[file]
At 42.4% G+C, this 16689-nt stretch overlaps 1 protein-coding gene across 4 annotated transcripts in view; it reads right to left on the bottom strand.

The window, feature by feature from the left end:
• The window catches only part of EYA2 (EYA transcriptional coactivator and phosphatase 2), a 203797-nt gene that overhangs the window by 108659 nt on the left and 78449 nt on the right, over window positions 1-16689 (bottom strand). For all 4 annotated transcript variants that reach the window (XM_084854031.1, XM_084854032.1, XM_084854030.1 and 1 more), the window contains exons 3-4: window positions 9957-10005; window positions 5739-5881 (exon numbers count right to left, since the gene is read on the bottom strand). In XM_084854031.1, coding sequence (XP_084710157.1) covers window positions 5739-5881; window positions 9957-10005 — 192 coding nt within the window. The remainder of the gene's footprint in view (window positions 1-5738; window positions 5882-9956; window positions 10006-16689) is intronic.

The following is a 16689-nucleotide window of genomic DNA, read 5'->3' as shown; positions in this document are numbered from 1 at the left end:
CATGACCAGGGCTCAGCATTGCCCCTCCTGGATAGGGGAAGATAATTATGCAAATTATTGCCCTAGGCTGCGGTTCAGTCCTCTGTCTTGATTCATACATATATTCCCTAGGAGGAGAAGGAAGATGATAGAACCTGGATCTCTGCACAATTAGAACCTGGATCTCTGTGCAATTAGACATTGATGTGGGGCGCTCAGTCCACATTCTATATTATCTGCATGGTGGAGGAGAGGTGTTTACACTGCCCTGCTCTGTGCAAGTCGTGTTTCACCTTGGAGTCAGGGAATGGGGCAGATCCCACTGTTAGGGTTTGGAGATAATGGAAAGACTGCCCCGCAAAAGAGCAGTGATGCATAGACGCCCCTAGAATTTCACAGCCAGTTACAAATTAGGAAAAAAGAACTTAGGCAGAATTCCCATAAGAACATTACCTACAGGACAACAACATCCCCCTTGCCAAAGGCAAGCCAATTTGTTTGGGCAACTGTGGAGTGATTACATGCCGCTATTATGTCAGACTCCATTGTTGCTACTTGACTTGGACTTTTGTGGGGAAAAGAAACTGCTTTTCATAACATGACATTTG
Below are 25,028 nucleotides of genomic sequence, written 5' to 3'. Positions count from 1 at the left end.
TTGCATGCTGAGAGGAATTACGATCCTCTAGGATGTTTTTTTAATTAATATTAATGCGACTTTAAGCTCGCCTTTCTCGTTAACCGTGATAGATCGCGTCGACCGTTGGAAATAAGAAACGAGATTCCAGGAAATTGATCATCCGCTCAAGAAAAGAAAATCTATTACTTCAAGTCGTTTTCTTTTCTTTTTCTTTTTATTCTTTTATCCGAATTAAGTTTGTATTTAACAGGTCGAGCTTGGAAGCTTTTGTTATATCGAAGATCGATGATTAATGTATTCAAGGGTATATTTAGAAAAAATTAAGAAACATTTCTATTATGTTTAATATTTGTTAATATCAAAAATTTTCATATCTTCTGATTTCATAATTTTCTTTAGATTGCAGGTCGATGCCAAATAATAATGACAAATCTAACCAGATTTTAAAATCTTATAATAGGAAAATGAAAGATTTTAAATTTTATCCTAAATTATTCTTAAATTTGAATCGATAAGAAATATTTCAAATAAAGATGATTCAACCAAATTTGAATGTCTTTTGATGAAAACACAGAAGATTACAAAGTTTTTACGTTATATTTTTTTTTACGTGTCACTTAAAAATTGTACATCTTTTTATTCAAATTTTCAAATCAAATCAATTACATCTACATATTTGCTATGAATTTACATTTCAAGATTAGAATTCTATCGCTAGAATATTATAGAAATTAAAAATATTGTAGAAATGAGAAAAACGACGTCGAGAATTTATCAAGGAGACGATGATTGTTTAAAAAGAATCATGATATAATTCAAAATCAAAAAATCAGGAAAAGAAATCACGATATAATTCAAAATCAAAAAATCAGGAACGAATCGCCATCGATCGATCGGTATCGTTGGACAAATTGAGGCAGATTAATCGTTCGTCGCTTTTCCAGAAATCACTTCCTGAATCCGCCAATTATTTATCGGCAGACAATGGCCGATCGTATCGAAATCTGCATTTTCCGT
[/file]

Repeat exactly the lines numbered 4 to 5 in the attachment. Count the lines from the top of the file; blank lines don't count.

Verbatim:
The following is a 16689-nucleotide window of genomic DNA, read 5'->3' as shown; positions in this document are numbered from 1 at the left end:
CATGACCAGGGCTCAGCATTGCCCCTCCTGGATAGGGGAAGATAATTATGCAAATTATTGCCCTAGGCTGCGGTTCAGTCCTCTGTCTTGATTCATACATATATTCCCTAGGAGGAGAAGGAAGATGATAGAACCTGGATCTCTGCACAATTAGAACCTGGATCTCTGTGCAATTAGACATTGATGTGGGGCGCTCAGTCCACATTCTATATTATCTGCATGGTGGAGGAGAGGTGTTTACACTGCCCTGCTCTGTGCAAGTCGTGTTTCACCTTGGAGTCAGGGAATGGGGCAGATCCCACTGTTAGGGTTTGGAGATAATGGAAAGACTGCCCCGCAAAAGAGCAGTGATGCATAGACGCCCCTAGAATTTCACAGCCAGTTACAAATTAGGAAAAAAGAACTTAGGCAGAATTCCCATAAGAACATTACCTACAGGACAACAACATCCCCCTTGCCAAAGGCAAGCCAATTTGTTTGGGCAACTGTGGAGTGATTACATGCCGCTATTATGTCAGACTCCATTGTTGCTACTTGACTTGGACTTTTGTGGGGAAAAGAAACTGCTTTTCATAACATGACATTTG